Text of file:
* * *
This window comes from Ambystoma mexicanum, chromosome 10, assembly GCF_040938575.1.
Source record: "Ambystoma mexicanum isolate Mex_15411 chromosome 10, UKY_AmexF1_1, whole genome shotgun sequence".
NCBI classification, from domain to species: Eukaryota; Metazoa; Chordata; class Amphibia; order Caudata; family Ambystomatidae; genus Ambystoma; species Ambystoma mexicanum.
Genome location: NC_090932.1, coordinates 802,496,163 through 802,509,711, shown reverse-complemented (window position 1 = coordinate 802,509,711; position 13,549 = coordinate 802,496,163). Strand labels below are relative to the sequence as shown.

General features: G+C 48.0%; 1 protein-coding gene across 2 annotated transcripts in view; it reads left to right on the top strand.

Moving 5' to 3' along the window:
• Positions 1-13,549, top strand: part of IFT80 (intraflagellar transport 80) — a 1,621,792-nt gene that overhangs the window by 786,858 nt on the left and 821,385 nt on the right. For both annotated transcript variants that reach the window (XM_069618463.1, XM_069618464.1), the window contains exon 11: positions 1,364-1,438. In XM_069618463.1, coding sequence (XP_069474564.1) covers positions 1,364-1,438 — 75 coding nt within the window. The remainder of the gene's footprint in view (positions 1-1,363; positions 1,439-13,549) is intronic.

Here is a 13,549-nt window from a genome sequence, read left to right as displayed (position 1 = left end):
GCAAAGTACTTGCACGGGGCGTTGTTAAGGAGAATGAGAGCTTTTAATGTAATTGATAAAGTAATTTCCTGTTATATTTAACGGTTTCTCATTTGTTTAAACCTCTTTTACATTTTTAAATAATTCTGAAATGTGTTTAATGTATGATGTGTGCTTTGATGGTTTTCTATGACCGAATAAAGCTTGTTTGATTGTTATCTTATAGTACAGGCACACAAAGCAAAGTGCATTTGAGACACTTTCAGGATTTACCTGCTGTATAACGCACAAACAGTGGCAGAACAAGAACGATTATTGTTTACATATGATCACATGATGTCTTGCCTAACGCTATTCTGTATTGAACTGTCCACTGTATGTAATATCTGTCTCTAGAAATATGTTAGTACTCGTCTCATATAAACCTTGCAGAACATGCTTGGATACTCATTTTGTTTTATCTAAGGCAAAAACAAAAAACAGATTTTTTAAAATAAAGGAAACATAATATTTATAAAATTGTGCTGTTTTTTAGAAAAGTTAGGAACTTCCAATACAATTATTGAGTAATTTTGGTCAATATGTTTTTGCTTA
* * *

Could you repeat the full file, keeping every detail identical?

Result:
This window comes from Ambystoma mexicanum, chromosome 10, assembly GCF_040938575.1.
Source record: "Ambystoma mexicanum isolate Mex_15411 chromosome 10, UKY_AmexF1_1, whole genome shotgun sequence".
NCBI classification, from domain to species: Eukaryota; Metazoa; Chordata; class Amphibia; order Caudata; family Ambystomatidae; genus Ambystoma; species Ambystoma mexicanum.
Genome location: NC_090932.1, coordinates 802,496,163 through 802,509,711, shown reverse-complemented (window position 1 = coordinate 802,509,711; position 13,549 = coordinate 802,496,163). Strand labels below are relative to the sequence as shown.

General features: G+C 48.0%; 1 protein-coding gene across 2 annotated transcripts in view; it reads left to right on the top strand.

Moving 5' to 3' along the window:
• Positions 1-13,549, top strand: part of IFT80 (intraflagellar transport 80) — a 1,621,792-nt gene that overhangs the window by 786,858 nt on the left and 821,385 nt on the right. For both annotated transcript variants that reach the window (XM_069618463.1, XM_069618464.1), the window contains exon 11: positions 1,364-1,438. In XM_069618463.1, coding sequence (XP_069474564.1) covers positions 1,364-1,438 — 75 coding nt within the window. The remainder of the gene's footprint in view (positions 1-1,363; positions 1,439-13,549) is intronic.

Here is a 13,549-nt window from a genome sequence, read left to right as displayed (position 1 = left end):
GCAAAGTACTTGCACGGGGCGTTGTTAAGGAGAATGAGAGCTTTTAATGTAATTGATAAAGTAATTTCCTGTTATATTTAACGGTTTCTCATTTGTTTAAACCTCTTTTACATTTTTAAATAATTCTGAAATGTGTTTAATGTATGATGTGTGCTTTGATGGTTTTCTATGACCGAATAAAGCTTGTTTGATTGTTATCTTATAGTACAGGCACACAAAGCAAAGTGCATTTGAGACACTTTCAGGATTTACCTGCTGTATAACGCACAAACAGTGGCAGAACAAGAACGATTATTGTTTACATATGATCACATGATGTCTTGCCTAACGCTATTCTGTATTGAACTGTCCACTGTATGTAATATCTGTCTCTAGAAATATGTTAGTACTCGTCTCATATAAACCTTGCAGAACATGCTTGGATACTCATTTTGTTTTATCTAAGGCAAAAACAAAAAACAGATTTTTTAAAATAAAGGAAACATAATATTTATAAAATTGTGCTGTTTTTTAGAAAAGTTAGGAACTTCCAATACAATTATTGAGTAATTTTGGTCAATATGTTTTTGCTTA